Renderings of some of the improvements to the Sheridan Expressway and Bronx River Waterfront. (Image via NYCDCP)
In its current state, the Sheridan Expressway is a short truck-ridden connection between two major expressways in the Bronx, the Bruckner and the Cross Bronx, as well as the Bronx River Parkway. It remains mostly unchanged from when it was first built in 1963 (we can thank Robert Moses). Not only has it become an eyesore for the Hunts Point community which falls directly under several lanes of highway overpass, but according to a recent NYC Department of City Planning report, its surrounding areas are “congested, confusing, and unwelcoming.” The beautiful Bronx River waterfront is rendered inaccessible and newly approved plans for the Sheridan Expressway involve extending cross streets over the at-grade portions of the highway to improve east-west connections for local businesses and residents.
The Sheridan Hunts Point Land Use and Transportation Study, released yesterday, details benefits to the community if the expressway improvements are made, which will improve air quality, pedestrian safety, and accessibility to the Hunts Point peninsula food centers. Borough President Ruben Diaz, Jr. called the project a “transformative vision,” showing full support of fostering “open access to waterfront parkland for thousands of West Farms residents, and new residential and commercial development opportunities.”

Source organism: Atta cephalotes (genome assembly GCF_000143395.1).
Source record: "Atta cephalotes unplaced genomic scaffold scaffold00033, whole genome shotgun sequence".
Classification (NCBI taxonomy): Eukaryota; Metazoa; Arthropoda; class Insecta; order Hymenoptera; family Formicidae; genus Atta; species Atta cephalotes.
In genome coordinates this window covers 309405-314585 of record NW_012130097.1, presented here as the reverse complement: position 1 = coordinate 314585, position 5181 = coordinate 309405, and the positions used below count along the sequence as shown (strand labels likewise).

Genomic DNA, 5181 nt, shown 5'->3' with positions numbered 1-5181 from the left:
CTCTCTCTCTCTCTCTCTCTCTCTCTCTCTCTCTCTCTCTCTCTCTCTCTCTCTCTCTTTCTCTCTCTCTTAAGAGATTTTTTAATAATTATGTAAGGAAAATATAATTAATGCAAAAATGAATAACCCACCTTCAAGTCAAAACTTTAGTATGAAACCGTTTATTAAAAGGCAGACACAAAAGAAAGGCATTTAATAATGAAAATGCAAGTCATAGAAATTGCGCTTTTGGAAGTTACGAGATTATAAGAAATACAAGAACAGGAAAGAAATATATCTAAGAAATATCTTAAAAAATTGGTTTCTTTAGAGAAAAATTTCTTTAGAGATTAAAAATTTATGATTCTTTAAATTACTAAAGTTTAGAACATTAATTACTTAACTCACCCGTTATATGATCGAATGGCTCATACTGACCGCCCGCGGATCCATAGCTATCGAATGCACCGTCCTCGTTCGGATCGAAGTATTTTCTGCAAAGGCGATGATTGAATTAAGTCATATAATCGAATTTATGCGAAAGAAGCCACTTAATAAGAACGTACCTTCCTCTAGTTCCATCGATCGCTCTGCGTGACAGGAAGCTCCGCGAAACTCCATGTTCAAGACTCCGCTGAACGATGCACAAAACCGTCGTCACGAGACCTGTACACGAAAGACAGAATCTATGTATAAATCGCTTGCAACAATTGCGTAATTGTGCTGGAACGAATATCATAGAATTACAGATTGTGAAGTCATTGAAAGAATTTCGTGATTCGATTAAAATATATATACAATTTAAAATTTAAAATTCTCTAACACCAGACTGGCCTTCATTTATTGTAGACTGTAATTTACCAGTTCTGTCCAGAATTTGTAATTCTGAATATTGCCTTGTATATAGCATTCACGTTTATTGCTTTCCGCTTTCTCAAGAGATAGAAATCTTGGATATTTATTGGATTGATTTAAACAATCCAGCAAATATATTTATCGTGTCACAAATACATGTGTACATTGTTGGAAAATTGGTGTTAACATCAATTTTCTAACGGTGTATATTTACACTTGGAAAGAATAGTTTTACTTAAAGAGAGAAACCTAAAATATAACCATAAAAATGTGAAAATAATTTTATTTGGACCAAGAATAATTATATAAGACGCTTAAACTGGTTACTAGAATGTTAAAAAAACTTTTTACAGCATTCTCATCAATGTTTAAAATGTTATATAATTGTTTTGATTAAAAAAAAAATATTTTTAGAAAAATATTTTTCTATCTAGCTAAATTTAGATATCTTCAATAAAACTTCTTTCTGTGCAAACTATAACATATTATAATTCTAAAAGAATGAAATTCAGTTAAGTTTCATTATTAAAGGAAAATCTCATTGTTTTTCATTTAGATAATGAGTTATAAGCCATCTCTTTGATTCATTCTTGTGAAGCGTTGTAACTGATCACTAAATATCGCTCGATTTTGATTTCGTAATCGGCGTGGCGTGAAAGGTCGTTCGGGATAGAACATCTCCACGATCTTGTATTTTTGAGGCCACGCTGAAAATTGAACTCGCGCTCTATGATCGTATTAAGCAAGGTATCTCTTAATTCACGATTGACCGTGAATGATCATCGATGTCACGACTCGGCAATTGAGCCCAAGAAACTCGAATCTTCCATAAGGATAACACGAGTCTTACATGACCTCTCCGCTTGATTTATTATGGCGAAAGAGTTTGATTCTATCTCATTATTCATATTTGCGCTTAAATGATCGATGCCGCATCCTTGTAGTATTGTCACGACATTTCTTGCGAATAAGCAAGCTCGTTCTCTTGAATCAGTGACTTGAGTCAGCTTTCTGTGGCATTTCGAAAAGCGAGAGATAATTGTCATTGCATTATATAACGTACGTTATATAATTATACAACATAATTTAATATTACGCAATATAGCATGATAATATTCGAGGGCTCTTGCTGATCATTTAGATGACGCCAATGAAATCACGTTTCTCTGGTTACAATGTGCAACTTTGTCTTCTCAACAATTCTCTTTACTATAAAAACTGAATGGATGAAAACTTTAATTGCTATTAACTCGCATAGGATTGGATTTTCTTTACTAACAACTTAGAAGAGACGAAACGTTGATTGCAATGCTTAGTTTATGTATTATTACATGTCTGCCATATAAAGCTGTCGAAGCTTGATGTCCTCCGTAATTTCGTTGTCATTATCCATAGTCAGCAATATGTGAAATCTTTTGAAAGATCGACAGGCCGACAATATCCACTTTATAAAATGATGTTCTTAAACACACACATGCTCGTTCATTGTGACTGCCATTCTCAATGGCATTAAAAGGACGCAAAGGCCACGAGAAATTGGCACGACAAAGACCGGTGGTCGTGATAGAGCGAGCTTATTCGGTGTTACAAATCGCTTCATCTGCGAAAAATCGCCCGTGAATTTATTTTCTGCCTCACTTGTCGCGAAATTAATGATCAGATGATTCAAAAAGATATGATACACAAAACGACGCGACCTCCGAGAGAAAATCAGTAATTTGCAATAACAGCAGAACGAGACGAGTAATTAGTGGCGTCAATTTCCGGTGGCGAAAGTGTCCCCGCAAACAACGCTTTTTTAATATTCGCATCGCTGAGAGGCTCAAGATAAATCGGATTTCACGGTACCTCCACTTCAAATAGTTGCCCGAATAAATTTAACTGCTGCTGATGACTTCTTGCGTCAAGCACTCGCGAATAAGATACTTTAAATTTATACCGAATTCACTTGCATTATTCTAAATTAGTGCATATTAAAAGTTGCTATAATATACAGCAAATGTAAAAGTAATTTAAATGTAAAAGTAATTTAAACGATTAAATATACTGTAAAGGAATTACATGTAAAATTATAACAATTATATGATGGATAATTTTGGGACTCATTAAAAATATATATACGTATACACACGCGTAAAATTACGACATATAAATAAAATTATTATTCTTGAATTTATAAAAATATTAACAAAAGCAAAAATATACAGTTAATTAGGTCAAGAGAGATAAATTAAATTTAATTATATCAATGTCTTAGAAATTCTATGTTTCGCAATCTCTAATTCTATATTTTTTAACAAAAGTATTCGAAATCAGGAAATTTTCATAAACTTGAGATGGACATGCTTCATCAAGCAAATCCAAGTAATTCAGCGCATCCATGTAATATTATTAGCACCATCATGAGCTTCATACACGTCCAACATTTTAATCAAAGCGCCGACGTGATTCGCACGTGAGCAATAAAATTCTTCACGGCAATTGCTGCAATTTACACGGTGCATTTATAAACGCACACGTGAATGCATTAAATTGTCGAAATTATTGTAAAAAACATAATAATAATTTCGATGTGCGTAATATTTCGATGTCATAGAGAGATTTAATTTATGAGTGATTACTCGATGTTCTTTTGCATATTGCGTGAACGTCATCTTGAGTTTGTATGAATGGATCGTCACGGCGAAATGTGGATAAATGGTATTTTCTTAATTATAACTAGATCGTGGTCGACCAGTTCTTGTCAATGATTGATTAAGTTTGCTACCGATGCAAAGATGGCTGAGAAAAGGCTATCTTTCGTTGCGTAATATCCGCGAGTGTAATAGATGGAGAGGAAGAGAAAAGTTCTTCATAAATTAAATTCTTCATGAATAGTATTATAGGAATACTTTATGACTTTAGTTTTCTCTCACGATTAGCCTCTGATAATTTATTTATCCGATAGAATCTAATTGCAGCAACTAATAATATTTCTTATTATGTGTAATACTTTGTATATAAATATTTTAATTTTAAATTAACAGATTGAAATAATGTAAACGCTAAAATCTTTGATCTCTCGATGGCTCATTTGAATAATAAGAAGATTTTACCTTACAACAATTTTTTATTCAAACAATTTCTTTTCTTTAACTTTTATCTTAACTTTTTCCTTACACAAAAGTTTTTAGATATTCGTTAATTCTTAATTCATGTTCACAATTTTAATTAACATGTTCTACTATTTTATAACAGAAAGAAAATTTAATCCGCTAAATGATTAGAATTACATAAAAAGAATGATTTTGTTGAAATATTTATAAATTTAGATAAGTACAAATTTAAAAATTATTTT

Some of the proposed improvements to the West Farms and Hunts Point sections of the Bronx as outlined in the Department of City Planning study. (Image via NYCDCP)
The DCP approved these plans citing that they begin to reverse the “negative health, economic and social effects of a dysfunctional transportation network.” The new vision for the Sheridan Expressway in West Farms involves extending Jennings, 172nd and 173rd Streets across the span of the highway, adding crosswalks and access points for traffic along that route, akin to wide boulevards in the Bronx like the Grand Concourse. In addition, new ramps to the roadway from the Hunts Point neighborhood will reroute trucks, making crossing the Hunts Point / Bruckner Blvd. intersection less dangerous. In what the DCP calls a “Modify-Combined Scenario,” the improvements will also reduce the “footprint and impact of the roadway on local neighborhoods.”
Trucks that service the Hunts Point Peninsula (in yellow) have to maneuver over a mile of local streets to reach the Sheridan on their way to the local expressways. (Image via NYCDCP)